- The Art of Memory in Exile: Vladimir Nabokov & Milan Kundera
The Czech twentieth-century novel has a canon of well-translated, widely known classics—but for some reason, comparative studies bringing these masterworks into the European mainstream have been few. Hana Píchová makes a good start with these two celebrated writers. Each is an exile from Communism, each clung lovingly for decades to his native Slavic tongue and then, after protracted translation scandals, began writing in the adopted language (English for Nabokov, French for Kundera); each dwelt on displacement and on possible ways to survive it with one's creativity intact, which in both cases entailed a disciplining of memory, both personal and cultural. Píchová adopts a rough chronological scheme, contrasting the first novel that each wrote in exile (Mary; The Book of Laughter and Forgetting) with a more complex, mature exilic work (The Gift; The Unbearable Lightness of Being). She discovers intriguing differences as well as distinctive invariants.
Nabokov's heroes travel light. Their transitory boarding-houses are way-stations where the literary gift is nurtured, and where the enabling girlfriend enters noiselessly, with modesty and tact. Remedying an error in perception can change everything in a minute for the perspicacious Nabokovian hero, who understands "the importance of the unexpected and the beauty of mimicry" (38). Perseverence and a careful, almost chaste peeling-back of surfaces is the secret to those successive portraits in prose (first of his father, then of Chernyshevsky) that Fyodor creates, and then abandons like so many gorgeous but inadequate drafts, on the pages of The Gift. Kundera's heroes—despite that celebrated lightness of being—are heavier, more grabby and grabbed at. They are needy lovers and thirsters first, creators only second. Their lightness has to be learned. "Voluntary forgetting" and "involuntary memory lapses" (63) do not liberate them but cause them to "fade out of the text" just about the time we get to know them. Why, we [End Page 94] might ask, is this trajectory so unproductive? One is tempted to say that Kundera's characters are more dependent on bodily proof, on the recurrent image, on the photograph and the graphic symbol than they are on the word, to which Nabokov is so deeply loyal. Píchová's tracing of the bulky and opaque bowler hat through Sabina's sexy but progressively emptied-out life is in nice counterpoint with Fyodor's adored disappeared father, who, via his son's biography, became his own translucent butterfly, and is unforgettable.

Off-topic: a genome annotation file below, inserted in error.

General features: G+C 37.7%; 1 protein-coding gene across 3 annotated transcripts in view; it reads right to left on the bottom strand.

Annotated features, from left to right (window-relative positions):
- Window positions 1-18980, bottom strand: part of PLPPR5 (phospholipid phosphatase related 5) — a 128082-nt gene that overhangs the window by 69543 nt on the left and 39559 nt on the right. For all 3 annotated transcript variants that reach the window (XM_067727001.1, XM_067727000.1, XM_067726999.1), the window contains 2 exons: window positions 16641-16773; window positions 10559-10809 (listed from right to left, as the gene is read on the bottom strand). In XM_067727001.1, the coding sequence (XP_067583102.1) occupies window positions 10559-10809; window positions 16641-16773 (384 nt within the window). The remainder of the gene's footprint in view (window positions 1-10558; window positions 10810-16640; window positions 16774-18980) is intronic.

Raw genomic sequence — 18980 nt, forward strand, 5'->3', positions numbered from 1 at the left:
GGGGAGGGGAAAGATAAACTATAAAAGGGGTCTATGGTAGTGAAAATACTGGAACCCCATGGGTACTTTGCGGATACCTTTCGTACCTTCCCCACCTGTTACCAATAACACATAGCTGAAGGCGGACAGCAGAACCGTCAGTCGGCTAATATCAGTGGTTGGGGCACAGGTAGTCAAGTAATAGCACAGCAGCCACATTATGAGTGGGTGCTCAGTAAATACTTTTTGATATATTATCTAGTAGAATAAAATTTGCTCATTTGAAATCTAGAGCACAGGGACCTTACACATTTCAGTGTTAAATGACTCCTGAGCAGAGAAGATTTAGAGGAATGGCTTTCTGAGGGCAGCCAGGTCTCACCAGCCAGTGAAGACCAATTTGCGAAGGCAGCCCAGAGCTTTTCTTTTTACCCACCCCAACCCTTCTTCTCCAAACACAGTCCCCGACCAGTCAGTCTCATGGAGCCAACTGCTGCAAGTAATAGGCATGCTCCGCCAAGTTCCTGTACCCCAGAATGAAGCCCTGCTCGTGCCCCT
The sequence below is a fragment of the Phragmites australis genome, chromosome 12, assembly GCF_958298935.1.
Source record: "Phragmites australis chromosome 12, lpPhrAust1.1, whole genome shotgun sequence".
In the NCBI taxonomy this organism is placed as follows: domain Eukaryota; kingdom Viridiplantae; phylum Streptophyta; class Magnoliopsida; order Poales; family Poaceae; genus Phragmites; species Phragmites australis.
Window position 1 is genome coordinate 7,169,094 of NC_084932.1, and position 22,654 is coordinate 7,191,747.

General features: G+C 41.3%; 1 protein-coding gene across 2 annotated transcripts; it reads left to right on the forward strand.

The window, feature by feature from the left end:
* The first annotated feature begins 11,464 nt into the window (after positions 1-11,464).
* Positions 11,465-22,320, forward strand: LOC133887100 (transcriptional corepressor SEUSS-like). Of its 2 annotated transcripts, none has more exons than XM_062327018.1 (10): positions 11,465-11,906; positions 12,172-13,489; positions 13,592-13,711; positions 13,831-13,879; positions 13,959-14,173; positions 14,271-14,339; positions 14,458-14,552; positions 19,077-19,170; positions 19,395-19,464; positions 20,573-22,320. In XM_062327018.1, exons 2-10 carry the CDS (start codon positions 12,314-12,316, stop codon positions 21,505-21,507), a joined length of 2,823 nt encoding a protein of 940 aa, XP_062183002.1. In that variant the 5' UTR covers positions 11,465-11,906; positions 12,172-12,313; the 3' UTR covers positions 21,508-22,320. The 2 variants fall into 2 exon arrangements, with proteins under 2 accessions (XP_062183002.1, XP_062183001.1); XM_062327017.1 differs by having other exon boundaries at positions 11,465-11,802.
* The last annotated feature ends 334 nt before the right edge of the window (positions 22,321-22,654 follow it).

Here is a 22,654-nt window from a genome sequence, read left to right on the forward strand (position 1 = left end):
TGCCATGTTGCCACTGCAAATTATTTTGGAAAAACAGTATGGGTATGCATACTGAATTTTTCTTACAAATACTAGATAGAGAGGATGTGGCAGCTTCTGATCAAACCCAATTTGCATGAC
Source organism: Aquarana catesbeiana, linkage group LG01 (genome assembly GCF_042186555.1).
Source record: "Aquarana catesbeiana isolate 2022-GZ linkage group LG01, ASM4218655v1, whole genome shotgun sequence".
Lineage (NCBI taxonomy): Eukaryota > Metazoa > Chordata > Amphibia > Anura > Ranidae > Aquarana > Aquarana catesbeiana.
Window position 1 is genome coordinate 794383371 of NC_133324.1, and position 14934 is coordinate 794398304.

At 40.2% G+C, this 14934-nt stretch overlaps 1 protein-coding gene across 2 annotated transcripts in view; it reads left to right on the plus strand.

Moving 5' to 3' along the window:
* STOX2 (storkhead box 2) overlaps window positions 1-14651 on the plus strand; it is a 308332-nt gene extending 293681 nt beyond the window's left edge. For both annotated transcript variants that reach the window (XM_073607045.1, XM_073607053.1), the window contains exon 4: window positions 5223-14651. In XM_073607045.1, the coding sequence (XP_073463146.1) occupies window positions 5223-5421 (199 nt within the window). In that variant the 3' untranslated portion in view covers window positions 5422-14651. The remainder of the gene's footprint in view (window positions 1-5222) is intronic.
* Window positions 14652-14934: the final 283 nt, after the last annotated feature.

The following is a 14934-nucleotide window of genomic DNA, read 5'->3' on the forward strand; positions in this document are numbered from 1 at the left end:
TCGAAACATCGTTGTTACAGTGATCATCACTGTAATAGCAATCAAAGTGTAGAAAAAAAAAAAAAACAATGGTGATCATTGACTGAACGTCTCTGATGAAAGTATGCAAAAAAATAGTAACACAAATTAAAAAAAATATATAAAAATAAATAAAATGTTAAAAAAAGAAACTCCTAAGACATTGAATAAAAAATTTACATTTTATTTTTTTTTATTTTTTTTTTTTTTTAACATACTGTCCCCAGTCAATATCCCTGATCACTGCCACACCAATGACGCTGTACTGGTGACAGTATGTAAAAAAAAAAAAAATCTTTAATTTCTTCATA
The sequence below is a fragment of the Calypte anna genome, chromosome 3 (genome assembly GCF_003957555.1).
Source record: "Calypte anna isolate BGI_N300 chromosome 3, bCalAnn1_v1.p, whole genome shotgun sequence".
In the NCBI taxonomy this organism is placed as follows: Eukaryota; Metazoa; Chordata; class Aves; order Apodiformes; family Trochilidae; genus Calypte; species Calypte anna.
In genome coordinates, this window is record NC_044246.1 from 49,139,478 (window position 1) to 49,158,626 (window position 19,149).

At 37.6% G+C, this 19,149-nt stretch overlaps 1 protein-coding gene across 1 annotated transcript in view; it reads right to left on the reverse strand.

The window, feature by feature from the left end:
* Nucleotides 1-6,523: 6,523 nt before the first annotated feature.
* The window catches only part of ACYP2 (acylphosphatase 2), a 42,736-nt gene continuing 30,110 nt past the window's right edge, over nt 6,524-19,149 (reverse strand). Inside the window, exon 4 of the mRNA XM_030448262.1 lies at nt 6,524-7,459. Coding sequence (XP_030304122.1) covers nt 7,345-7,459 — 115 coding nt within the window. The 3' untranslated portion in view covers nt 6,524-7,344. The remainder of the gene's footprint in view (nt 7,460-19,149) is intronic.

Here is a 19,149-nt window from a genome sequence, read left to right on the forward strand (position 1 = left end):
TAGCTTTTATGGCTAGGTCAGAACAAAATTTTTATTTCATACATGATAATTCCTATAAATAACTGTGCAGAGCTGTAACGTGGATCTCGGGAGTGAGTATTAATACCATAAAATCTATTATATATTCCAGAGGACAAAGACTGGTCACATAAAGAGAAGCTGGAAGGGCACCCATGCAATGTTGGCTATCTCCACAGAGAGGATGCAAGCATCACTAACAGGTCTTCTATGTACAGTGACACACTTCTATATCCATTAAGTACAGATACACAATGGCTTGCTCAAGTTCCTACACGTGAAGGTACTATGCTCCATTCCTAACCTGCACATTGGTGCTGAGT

These two gifted creators-in-exile differ strikingly in the fate they award their creatures. Kundera's heroes all fail, or else "win" only by some sort of pathetic default. (Of the Kunderan heroine, the less said the better: almost always terminally humiliated, jealous, helpless, she might come to life as a recorder of history, as does Tereza while bravely photographing Prague '68, but not as a genuine Muse.) The self-absorbed heroes of Kundera's fantasy are just too full of themselves, their prowess, their bitterness, to care much about the women who love them. The women have nowhere to go with their wares. Even the pictorial record of the Soviet invasion that Tereza smuggles out is subject to "brisk forgetting" (99) on the far side of danger. Píchová intimates that this continual voyeuristic photography is more ambiguous, aesthetically as well as morally, than the straightforward word-castles of Nabokov, and she is right. For Nabokov's heroes are winners. They draw on memory in productive ways, they create value (in the first place poems, but even the income from a hot day's typing in an office) and what they work toward eventually works out. They're not always satisfied, of course, but they have moments that are mysterious, selfless, joyous. Even the crippled ones, like Ganin or Chernyshevsky, grow in our minds and warm us. Kundera's earlier heroine Tamina flutters away; his later one Tereza is exploded.
But the problem, it would seem, is larger than merely...